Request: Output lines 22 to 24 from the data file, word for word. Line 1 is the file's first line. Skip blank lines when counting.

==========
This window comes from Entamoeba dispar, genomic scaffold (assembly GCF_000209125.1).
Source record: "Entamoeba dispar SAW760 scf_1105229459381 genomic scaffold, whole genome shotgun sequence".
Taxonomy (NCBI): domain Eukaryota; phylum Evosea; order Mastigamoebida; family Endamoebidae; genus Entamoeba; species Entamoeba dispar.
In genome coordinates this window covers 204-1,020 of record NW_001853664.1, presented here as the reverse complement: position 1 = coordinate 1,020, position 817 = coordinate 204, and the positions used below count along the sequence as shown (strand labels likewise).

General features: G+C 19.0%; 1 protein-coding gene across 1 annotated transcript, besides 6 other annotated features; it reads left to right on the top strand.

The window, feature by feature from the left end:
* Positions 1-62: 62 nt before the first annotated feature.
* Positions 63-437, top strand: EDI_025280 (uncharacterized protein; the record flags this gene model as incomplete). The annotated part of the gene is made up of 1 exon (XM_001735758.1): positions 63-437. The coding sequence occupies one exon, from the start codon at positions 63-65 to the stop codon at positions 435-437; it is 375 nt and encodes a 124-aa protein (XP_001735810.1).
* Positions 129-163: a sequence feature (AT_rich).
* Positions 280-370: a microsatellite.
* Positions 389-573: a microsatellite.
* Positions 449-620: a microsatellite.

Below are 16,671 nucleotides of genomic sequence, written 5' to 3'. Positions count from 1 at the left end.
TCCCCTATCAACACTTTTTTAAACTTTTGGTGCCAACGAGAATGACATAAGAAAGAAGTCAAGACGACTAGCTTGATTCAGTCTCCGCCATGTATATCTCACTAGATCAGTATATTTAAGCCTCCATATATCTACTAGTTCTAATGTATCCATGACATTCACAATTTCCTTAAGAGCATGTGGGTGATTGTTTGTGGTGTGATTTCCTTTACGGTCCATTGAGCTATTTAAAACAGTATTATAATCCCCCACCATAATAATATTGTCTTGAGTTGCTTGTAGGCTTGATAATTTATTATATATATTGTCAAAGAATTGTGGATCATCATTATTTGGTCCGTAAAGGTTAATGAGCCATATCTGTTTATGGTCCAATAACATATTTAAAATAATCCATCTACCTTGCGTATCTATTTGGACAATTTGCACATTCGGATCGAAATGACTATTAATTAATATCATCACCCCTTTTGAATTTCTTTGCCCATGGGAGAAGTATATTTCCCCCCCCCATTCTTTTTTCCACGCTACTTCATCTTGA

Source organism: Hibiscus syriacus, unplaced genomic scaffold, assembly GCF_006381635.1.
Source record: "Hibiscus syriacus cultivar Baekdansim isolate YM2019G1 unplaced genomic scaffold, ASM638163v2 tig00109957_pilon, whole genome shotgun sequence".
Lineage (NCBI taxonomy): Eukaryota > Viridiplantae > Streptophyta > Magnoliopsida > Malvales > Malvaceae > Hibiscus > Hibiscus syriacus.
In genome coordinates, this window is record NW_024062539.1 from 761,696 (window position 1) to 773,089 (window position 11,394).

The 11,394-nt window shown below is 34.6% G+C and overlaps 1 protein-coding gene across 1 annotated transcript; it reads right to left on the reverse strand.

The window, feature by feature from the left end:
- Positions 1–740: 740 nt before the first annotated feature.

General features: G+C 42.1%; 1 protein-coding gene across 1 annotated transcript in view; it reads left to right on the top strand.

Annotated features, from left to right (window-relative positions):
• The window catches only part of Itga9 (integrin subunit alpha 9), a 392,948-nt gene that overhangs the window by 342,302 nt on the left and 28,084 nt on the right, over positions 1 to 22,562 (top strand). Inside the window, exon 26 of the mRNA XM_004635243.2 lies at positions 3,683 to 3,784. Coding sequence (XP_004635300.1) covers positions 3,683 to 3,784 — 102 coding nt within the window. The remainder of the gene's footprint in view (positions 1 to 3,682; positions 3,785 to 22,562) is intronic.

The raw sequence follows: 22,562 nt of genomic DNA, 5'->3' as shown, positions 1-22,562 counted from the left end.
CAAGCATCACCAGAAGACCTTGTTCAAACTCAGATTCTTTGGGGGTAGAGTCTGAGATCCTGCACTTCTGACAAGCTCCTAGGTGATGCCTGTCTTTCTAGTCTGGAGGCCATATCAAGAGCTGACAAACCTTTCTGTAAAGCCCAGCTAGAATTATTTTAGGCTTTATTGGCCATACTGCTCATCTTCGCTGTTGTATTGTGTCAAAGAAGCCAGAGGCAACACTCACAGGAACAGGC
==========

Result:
General features: G+C 42.1%; 1 protein-coding gene across 1 annotated transcript in view; it reads left to right on the top strand.

Annotated features, from left to right (window-relative positions):
• The window catches only part of Itga9 (integrin subunit alpha 9), a 392,948-nt gene that overhangs the window by 342,302 nt on the left and 28,084 nt on the right, over positions 1 to 22,562 (top strand). Inside the window, exon 26 of the mRNA XM_004635243.2 lies at positions 3,683 to 3,784. Coding sequence (XP_004635300.1) covers positions 3,683 to 3,784 — 102 coding nt within the window. The remainder of the gene's footprint in view (positions 1 to 3,682; positions 3,785 to 22,562) is intronic.